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Edit this pageUsing a Custom NPM Registry

You can use your own private npm registry if you have Workspace Pro.

Note: Custom NPM Registry support is currently only available to Pro Workspace pilot members. Sign up to join the waitlist.

The custom private npm registry setting makes it possible for sandboxes in your workspace to retrieve npm packages from your own npm registry. This setting is available for all Pro Workspaces, you can access the settings here.

Configuration

You can configure your private npm registry in your Workspace Settings.

Registry Host

This can be either GitHub, npm or Custom. When choosing GitHub, we'll prefill the registry host with the GitHub Registry. When choosing npm, we'll prefill the host with the npm registry url. When choosing Custom you have the option to define the npm registry host yourself.

Auth Token

This is the token that we'll use to connect to your registry. This token is encrypted and stored in our database using an external key, we also don't share this key with anyone else who has access to your sandbox. Read more about that here.

Specific Scopes

We only use your private registry for the packages that are behind specified scopes. For example, if you defined @acme as an enabled scope, we only use the registry to fetch packages that have this scope (like @acme/design-system). For all other packages we'll use the public registry.

Security

It's important to us to keep the information and tokens of the npm registry private, because of this we've added some extra measures to ensure that nothing can leak.

Persisting Auth Token

The auth token is stored in our database in an encrypted form, using a key that's rolled and not available to the database itself. Even if our database would be compromised, your auth token would be encrypted and inaccessible.

Single-Sandbox Key

We never send the auth token to the browser. Instead, we give every editor of the sandbox a key that only gives them access to that specific sandbox. If they want to retrieve a package from the private npm registry, they will have to ask our API. The API will fetch the auth token, request the npm registry on behalf of the user and return the response to the user.

The advantage of this approach is that whenever you revoke access to an editor of the sandbox, they also won't have access to your private npm registry anymore. There's no need to re-roll tokens, as tokens are generated based on a sandbox-user combination.

Request structure of the custom registry implementation

Common Questions

Can I share a public sandbox with a private package?

No, we only enable private registries on sandboxes that are private. The main reason for this lies in the fact that we execute most sandboxes in the browser. Because of this, we need to download the npm dependencies to the browser to execute your code. If you would share a public sandbox containing a private package with someone, they would need to download that private package to execute the sandbox. Someone savvy enough would be able to extract the files from memory and read your private package in that case.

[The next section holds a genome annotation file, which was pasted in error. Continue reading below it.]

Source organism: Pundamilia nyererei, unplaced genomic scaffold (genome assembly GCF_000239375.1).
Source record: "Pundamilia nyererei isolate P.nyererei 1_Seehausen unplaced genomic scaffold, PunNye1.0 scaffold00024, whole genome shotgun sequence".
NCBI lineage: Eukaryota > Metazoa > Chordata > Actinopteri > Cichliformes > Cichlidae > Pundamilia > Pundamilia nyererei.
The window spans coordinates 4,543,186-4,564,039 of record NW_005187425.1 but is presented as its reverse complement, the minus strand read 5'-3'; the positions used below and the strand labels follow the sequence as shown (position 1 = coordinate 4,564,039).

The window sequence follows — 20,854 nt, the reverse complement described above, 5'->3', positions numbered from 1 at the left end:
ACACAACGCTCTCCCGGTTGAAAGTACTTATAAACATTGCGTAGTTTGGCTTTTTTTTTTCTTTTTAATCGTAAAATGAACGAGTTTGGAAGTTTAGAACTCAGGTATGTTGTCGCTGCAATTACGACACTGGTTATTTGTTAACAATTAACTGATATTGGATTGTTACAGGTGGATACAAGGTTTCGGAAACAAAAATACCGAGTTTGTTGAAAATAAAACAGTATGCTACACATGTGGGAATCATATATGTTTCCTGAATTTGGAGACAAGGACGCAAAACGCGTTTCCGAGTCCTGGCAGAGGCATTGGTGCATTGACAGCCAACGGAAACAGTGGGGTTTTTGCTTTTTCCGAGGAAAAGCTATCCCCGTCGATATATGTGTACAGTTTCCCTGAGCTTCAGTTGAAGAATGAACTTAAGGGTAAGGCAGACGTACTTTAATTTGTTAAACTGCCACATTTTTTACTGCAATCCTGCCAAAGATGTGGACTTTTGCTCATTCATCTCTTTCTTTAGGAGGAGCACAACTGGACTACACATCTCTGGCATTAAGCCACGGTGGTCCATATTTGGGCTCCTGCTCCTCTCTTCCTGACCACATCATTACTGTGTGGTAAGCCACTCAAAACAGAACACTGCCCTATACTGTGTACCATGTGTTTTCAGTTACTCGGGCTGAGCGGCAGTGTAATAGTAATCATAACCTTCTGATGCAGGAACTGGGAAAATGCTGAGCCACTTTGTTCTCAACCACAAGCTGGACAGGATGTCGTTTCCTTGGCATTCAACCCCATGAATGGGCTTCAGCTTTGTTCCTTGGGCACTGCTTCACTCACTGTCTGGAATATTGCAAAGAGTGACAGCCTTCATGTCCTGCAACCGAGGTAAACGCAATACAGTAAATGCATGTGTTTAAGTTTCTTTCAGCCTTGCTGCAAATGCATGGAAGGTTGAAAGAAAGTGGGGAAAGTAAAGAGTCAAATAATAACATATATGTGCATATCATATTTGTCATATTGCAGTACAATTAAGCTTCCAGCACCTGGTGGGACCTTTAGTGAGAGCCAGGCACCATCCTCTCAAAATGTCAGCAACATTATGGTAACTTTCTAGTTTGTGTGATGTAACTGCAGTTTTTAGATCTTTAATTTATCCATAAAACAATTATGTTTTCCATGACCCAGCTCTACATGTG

We want to prevent this from accidentally happening, which is why we only allow private sandboxes to have access to the private registry. If you do want to share a public sandbox containing a private package, you can add the .tgz to the sandbox and link to it from the package.json by referring to it as file:/package-tar-name.tgz in the version field.

Our npm registry is behind a VPN, what can I do?

Since we use a proxy to access the npm registry, we don't support registries behind a VPN out of the box. However, we do have three workarounds:

Workaround 1: bypass the proxy We can bypass the proxy on our service to let the browser fetch from the registry directly. We have a working version of this which is not enabled for everyone yet. The disadvantage of this approach is that you have to share your registry auth token with everyone who has access to the sandbox. Also, to make this work, you need to add CORS headers to your registry so the browser can fetch the packages directly from our origin.

Workaround 2: whitelist the proxy Another option is to whitelist the IP range of our proxy. We make sure that we keep the same IP for our proxy.

Workaround 3: self-host the proxy A third option is to self-host the proxy in your network, and letting the proxy communicate with our API server to validate the tokens that are sent in.

We're still exploring the different options. If you're interested in working together with us on building and testing this, we'd love to hear from you at [email protected].

Does this work with container sandboxes?

Container Sandboxes are sandboxes that run on a Docker container instead of the browser. We're still working on adding support for private npm registries in our container sandboxes. To make private packages work in a container sandbox you could either drop the .tgz file manually in the sandbox, or use a .npmrc.